Media Roundup for Aug. 3, 2018
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Office of Communications and Public Relations
August 3, 2018
Wake Forest Law faculty, students and staff are quoted regularly in the media. Following are the media mentions for Aug. 3, 2018:
The state board will meet to consider the plans on Sunday, August 5, at 3 p.m. in the Main Auditorium of the Wake Forest University School of Law in Winston-Salem. A public comment period on the range of proposals is open through Thursday.
Portage Daily Register
The success rate of incumbent district attorneys seeking re-election is about 95 percent, according to a study of nearly 1,000 elections between 1996 and 2006 conducted by the Wake Forest University School of Law and published in a 2009 issue of the Ohio State Journal of Criminal Law.
Achievement in Education (non-MTSU) — Mark Hall of Winston-Salem, North Carolina, who is one of the nation’s leading scholars in the areas of health care, public policy and bioethics at the Wake Forest University School of Law.
Rockingham Now (News & Record)
The board, which will look to establish a plan locally for Rockingham County, announced late last week that it will meet at 3 p.m. Sunday, Aug. 5 in the main auditorium of the Wake Forest University School of Law, located at 1834 Wake Forest Road in Winston-Salem.
Law at the End of the Day
John H. Knox, UN Special Rapporteur on human rights and the environment (former Independent Expert on Human Rights and the Environment) and Henry C. Lauerman Professor of International Law has been advancing his mandate. Professor Knox has now circulated his July 2018 Newsletter. He reminds us that his work under the current mandate has come to an end but that the work of the UN Special Rapporteur on Human Rights and the Environment continues. Professor Know takes the opportunity of the July Newsletter to introduce his successor, Professor David Boyd, of the University of British Columbia in Vancouver, Canada. Professor Boyd will present the mandate’s first report to the General Assembly on 25 October.Professor Knox notes that “The main purpose of the report is to urge the General Assembly to recognize the human right to a safe, clean, healthy and sustainable environment.”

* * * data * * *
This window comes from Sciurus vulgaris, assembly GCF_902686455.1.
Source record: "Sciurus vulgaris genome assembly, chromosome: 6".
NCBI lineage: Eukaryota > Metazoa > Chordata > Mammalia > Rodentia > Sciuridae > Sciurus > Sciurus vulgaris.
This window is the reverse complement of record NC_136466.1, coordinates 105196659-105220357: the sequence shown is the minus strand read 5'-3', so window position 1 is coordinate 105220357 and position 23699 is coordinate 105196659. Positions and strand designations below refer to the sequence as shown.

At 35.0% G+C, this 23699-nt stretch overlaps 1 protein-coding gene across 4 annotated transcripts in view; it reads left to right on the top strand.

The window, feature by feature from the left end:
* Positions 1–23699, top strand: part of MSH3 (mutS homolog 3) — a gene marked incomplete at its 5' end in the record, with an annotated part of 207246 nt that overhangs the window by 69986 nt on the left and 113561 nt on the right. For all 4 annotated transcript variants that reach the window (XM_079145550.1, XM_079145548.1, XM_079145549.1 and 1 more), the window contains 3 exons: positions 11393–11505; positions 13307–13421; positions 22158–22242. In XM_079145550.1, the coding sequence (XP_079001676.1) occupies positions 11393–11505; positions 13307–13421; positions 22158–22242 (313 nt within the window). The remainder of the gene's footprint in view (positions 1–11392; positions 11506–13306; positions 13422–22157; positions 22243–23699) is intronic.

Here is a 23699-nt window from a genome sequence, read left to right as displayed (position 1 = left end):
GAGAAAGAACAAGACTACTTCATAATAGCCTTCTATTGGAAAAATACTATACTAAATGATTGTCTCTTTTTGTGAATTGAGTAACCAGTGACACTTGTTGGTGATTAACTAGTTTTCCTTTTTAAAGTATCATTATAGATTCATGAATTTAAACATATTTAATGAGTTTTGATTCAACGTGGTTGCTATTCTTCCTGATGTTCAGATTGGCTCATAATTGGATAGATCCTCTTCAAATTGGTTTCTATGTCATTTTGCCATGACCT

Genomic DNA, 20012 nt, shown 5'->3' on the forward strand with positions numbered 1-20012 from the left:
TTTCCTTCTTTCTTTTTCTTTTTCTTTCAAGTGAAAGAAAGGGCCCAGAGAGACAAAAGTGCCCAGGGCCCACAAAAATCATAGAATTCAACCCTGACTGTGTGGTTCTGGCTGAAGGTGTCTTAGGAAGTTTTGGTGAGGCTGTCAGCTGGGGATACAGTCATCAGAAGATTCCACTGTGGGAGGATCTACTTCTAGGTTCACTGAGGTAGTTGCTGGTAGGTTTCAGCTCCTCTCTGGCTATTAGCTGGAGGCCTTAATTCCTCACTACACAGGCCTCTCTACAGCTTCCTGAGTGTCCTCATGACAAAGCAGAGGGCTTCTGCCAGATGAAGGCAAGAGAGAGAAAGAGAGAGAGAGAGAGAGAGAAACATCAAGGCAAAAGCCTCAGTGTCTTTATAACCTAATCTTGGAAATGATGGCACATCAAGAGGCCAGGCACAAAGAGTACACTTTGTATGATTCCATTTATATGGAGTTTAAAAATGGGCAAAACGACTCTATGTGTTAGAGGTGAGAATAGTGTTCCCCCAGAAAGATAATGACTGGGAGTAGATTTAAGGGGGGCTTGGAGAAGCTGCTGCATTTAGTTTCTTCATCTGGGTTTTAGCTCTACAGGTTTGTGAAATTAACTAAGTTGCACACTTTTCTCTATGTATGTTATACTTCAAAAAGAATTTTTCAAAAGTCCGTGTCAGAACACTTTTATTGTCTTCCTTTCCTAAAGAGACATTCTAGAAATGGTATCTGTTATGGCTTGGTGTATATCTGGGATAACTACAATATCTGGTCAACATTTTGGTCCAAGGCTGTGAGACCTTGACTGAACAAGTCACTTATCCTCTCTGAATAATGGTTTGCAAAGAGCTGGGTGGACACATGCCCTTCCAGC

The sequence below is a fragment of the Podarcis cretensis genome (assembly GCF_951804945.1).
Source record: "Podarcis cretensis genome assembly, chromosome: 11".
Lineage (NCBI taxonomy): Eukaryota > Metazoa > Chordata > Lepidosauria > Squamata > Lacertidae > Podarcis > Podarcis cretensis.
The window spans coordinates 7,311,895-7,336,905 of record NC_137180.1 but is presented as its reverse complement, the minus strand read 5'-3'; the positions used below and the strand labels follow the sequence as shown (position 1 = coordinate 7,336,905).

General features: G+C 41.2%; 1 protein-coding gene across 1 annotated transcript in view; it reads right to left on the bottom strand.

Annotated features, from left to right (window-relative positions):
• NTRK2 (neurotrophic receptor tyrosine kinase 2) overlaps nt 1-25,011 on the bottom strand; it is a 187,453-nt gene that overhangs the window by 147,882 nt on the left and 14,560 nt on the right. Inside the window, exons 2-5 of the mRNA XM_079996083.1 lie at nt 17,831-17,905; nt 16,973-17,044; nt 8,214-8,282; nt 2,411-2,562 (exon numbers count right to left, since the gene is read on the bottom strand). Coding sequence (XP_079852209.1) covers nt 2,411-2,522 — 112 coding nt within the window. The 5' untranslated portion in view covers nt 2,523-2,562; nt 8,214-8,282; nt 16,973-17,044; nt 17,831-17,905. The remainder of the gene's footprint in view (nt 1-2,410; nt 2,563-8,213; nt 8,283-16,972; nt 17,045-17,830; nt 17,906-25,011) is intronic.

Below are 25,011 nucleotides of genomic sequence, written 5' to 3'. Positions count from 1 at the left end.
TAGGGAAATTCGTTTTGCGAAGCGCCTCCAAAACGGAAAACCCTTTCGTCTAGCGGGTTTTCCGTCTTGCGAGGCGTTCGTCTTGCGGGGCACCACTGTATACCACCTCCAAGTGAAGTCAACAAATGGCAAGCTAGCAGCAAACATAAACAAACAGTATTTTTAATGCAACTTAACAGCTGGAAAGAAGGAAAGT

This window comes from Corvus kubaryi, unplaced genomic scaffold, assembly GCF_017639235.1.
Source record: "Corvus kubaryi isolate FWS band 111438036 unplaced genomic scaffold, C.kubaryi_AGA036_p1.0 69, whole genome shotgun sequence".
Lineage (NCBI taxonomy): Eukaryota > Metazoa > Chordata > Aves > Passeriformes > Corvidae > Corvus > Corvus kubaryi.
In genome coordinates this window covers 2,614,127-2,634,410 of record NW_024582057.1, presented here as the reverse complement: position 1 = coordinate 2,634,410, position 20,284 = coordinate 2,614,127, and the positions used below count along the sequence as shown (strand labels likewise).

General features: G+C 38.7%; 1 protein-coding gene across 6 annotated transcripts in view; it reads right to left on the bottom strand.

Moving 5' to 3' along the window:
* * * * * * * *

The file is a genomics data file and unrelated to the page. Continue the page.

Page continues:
The Washington Post
Only a handful of states still recognize this situation as a cause of legal action, holding on to ideas about liability and wrongdoing that took hold in 17th-century England and reflected the “common-law assumption that the married woman was her husband’s chattel,” according to an account of North Carolina family law written by Suzanne Reynolds of Wake Forest University School of Law.
WINSTON-SALEM — Brad Wilson, former CEO of Blue Cross and Blue Shield of North Carolina, joined Wake Forest University as executive in residence. Wilson, who retired last year, is a 1978 graduate of Wake Forest’s law school.
Ronald Wright, a criminal law professor at Wake Forest University School of Law, said it’s not unusual for the government to be as vague as possible with murder conspiracy evidence in a continuing criminal enterprise case.